Pair of chimera candlesticks

English (London)
Benjamin Lewis Vulliamy (English, 1780–1854), Benjamin Vulliamy (English, 1747–1811)


Height x width: 13 1/2 x 3 1/2 in., 17.8 cm (34.3 x 8.9 cm, 7 in.)

Accession Number


Medium or Technique

Patinated and gilt bronze

On View

Susan Morse Hilles Gallery (Gallery 152)




Decorative arts

The torch-bearing chimera, a goat-horned and lioned-headed griffin that was sacred to the sun-god Apollo and associated with fire, derives from a drawing of a marble antiquity made in Rome in the mid-1790s by the architect Charles Heathcote Tatham (died in 1842). The “Antique Chimera in basso relievo of white marble” was discovered during his research into appropriate ornament for the decoration of George, Prince of Wales’s palace of Carlton House in London. The chimera was engraved for Tathem’s Etchings of Ancient Ornamental Sculpture, 1798.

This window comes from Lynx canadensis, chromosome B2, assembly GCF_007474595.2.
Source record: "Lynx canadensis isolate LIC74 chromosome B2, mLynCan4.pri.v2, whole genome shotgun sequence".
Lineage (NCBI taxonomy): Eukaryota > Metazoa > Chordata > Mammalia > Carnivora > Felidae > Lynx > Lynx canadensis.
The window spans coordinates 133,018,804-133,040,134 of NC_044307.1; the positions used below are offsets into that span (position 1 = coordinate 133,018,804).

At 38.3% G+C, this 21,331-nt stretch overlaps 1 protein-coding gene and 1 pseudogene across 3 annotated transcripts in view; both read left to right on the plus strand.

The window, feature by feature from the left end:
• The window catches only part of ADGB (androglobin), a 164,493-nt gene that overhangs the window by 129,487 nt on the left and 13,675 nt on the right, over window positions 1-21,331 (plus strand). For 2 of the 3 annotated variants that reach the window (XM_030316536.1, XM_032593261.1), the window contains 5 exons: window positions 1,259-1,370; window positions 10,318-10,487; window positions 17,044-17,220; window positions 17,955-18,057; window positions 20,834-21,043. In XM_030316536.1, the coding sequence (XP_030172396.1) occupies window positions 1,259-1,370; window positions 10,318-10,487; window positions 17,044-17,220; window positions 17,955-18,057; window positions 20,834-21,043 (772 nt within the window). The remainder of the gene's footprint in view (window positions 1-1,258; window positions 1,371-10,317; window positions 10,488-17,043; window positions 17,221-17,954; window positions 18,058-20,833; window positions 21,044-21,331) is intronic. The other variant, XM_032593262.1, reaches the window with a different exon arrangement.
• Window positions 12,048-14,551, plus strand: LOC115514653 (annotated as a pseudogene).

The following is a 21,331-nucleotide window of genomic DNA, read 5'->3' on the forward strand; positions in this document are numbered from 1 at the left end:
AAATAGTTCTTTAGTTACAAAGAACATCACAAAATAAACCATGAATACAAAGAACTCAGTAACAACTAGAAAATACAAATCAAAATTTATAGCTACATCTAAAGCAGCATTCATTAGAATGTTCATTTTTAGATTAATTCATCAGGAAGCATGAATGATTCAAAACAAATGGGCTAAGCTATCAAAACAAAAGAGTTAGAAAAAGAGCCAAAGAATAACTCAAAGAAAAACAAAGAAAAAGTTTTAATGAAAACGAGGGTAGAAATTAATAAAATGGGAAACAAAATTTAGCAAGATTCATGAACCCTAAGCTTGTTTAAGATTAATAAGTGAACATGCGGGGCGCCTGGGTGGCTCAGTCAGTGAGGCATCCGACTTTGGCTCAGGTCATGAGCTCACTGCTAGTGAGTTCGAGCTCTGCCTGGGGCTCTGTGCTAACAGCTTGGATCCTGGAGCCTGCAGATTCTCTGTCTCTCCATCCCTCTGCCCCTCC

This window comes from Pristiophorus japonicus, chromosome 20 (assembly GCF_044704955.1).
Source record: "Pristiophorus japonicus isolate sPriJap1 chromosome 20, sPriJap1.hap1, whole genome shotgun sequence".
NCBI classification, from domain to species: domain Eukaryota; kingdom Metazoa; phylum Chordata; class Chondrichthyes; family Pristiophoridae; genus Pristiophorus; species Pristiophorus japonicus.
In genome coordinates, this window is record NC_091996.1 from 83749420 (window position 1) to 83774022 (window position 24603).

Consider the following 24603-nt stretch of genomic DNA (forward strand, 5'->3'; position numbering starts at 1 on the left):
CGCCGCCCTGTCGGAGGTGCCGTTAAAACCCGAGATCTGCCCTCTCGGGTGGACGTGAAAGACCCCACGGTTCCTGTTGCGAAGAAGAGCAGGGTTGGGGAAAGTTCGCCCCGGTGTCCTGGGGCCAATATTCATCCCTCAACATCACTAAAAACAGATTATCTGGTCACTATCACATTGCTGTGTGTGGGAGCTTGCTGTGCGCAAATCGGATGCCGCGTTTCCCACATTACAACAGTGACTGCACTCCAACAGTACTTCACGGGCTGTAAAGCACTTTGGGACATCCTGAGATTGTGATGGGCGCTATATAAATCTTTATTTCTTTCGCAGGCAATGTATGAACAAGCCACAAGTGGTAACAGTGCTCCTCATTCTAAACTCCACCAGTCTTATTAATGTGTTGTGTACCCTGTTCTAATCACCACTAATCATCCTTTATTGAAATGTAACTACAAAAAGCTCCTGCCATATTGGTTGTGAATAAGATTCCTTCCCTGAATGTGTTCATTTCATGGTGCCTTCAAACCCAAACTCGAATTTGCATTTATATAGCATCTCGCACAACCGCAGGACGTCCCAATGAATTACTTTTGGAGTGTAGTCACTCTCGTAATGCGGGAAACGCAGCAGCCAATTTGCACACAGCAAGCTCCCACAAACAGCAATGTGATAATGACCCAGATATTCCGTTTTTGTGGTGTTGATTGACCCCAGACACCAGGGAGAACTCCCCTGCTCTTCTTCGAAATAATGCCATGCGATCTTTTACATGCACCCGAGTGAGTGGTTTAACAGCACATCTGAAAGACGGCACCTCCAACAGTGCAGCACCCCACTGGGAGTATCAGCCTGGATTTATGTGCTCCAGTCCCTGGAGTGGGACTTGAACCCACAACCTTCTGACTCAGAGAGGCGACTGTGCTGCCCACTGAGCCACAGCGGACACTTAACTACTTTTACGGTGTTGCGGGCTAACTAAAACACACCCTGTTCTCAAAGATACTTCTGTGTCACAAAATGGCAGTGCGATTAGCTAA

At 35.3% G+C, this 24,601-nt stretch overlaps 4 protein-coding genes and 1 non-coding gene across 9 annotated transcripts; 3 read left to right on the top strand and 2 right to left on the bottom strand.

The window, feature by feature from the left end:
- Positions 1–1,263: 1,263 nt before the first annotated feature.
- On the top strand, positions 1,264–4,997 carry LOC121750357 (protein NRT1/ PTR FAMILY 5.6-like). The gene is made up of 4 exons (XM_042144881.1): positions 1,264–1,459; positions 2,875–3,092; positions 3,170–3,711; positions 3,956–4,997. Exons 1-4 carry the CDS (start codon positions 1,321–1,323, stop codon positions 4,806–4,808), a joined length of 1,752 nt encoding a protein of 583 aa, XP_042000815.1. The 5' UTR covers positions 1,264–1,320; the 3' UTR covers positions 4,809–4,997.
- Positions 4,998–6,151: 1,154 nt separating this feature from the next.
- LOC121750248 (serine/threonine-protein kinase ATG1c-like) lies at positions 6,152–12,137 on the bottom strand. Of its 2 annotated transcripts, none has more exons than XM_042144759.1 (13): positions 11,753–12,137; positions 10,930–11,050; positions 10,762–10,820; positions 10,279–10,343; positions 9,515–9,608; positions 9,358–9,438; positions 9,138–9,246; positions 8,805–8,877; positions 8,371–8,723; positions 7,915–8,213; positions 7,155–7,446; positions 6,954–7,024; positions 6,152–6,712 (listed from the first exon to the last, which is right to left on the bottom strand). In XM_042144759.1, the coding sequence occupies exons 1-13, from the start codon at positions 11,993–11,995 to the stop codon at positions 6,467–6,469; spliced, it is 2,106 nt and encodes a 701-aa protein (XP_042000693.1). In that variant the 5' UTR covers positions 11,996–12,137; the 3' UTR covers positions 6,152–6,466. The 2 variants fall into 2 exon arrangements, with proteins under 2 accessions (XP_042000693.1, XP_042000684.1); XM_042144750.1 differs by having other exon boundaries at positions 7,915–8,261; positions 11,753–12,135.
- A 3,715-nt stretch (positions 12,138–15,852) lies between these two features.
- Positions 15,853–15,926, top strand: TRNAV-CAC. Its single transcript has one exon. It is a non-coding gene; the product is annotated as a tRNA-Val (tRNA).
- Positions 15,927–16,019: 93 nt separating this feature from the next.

The model for a bronze griffin with golden torch was patented in 1809 by Benjamin Vulliamy and his son Benjamin Lewis Vulliamy (1780–1854) who served as clockmakers to King George III. The son served as “Furniture man” to the Prince of Wales, later King George IV.


Inscribed on the flank of each griffin: "Published as the Act directs BY B. VULLIAMY & SON. Jan 1st 1810 London"


By 1991 until about 2008, Apter-Fredericks, Ltd. (dealer), London. About 2008, purchased by Horace Wood Brock, Gloucester, MA; 2012, gift of Horace Wood Brock to the MFA. (Accession Date: February 27, 2013)

Credit Line

Gift of Horace Wood Brock